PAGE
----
Gleneagles appealed against the AR’s decision on damages in RA 390 of 2013 (“RA 390”). Mr Li cross-appealed vide RA 391 of 2013 (“RA 391”). Mr Li’s appeal alleged, amongst other things, that the amount of the award for compensatory damages should be higher than $10,000; that higher aggravated damages should have been awarded; and that punitive damages should have been allowed. Gleneagles cross-appealed against the quantum of the AR’s award and costs. Gleneagles argued that the AR should not have awarded any damages (general and aggravated damages) in the absence of supporting evidence as to the amount of Mr Li’s claim for damages.

At this juncture, I hasten to add that the quantification of Mr Li’s pecuniary loss was not so straightforward. One area of concern was how Mr Li’s pecuniary loss was to be measured or quantified. Another area of concern, amongst others, was whether Mr Li should only get nominal damages, having not led any evidence as to the amount of the fact of damage in relation to his cause of action in conspiracy by unlawful means for which liability was established by virtue of the 2011 Consent Judgment. In addition, I note that the AR awarded $240,000 as aggravated damages for distress, treating it as a free-standing and distinct head of loss. This judgment will determine some issues of principle in relation to the claim for aggravated damages for conspiracy. They are: Whether aggravated damages are recoverable in the tort of conspiracy by unlawful means; Whether it is permissible in law to award aggravated damages for distress as a free-standing head of loss, or is such compensation simply given to augment general damages awarded under other heads of claim; and Whether the principle of proportionality ought to apply in assessing an award of aggravated damages for distress.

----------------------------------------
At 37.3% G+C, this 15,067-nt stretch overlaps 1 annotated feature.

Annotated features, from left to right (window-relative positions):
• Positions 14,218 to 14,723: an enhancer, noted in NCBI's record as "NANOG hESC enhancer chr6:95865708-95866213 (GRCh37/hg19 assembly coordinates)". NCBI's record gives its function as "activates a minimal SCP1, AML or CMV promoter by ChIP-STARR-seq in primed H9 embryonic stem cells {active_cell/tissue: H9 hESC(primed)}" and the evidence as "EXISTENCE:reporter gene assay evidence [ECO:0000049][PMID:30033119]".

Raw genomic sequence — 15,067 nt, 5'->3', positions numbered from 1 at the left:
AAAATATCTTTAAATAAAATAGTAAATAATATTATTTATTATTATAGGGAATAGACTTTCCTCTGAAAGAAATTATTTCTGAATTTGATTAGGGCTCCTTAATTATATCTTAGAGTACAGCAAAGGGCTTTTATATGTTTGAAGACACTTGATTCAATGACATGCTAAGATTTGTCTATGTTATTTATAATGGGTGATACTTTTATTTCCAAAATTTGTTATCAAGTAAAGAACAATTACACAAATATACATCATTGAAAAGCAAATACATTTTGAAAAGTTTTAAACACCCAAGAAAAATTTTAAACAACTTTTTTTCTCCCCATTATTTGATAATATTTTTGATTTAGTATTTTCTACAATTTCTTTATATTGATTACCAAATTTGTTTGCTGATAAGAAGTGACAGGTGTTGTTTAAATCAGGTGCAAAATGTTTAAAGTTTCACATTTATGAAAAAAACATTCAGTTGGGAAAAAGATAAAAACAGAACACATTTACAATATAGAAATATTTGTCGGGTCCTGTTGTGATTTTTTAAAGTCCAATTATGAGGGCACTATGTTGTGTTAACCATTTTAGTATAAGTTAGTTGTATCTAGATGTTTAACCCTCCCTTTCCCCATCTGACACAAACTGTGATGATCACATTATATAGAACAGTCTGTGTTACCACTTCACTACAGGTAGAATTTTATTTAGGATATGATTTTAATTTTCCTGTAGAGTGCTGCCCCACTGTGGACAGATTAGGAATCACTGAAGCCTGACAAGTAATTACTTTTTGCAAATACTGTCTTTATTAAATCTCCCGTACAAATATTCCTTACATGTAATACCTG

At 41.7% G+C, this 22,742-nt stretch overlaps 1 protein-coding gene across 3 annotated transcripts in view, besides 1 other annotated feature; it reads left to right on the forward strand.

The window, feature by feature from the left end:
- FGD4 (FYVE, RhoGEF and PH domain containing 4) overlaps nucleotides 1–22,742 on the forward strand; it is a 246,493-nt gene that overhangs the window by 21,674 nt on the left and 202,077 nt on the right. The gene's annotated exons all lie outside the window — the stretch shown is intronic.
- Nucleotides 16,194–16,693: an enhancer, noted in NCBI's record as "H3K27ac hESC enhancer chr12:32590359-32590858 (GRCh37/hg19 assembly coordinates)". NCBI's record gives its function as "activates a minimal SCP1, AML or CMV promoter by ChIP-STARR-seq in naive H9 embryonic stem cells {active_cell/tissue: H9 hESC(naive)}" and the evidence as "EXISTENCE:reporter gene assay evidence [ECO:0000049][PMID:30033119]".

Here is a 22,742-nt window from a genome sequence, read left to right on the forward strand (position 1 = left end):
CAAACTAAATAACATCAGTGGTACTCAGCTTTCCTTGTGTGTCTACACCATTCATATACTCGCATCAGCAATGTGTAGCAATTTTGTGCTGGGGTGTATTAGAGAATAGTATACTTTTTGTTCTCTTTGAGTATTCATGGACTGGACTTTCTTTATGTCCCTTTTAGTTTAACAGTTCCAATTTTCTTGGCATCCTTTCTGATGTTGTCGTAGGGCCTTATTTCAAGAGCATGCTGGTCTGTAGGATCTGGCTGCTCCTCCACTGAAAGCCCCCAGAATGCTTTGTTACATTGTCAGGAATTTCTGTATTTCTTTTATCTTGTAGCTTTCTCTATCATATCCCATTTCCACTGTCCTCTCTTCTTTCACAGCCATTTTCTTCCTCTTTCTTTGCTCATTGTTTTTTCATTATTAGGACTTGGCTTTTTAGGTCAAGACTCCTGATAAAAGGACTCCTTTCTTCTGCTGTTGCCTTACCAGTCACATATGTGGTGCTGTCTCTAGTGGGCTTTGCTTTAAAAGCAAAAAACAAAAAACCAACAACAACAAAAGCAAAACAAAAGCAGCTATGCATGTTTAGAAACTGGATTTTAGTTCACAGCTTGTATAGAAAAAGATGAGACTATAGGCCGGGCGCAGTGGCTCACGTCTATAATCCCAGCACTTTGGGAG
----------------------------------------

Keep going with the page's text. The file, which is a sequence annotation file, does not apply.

As many of these issues of principle were not well-ventilated in the parties’ submissions, I directed the parties to submit on, inter alia, the above issues on 9 January 2015. The parties submitted their responses on 16 January 2015.

I should also at the outset point out that the parties cited numerous authorities and raised a number of subsidiary points in their submissions. I have not found it necessary to refer to all of them in this judgment.

Background facts

I need only summarise the relevant background facts which are as follows.

As stated, Mr Li was a patient of Dr Looi. The surgery took place on 26 April 2006 at Gleneagles. Unfortunately, Mr Li’s condition worsened after surgery. He was unable to stretch out or straighten his little finger. During further consultations with Dr Looi and other doctors, who were consulted for a second opinion, Mr Li suspected that Dr Looi might have botched up the surgery since it had gravely affected the functioning of his right hand. This spurred Mr Li to obtain a copy of his operation report, which was released to him by Gleneagles on 11 August 2006. A few days later on 25 August 2006, Mr Li requested a copy of his operation consent form. Gleneagles’ staff then sought Dr Looi’s permission (an administrative step that was required under the hospital’s procedure) before the release of a copy of Mr Li’s operation consent form to him. However, Dr Looi did not give his permission and Mr Li left the hospital empty-handed. I will now elaborate on the operation consent form that was central to the current proceedings.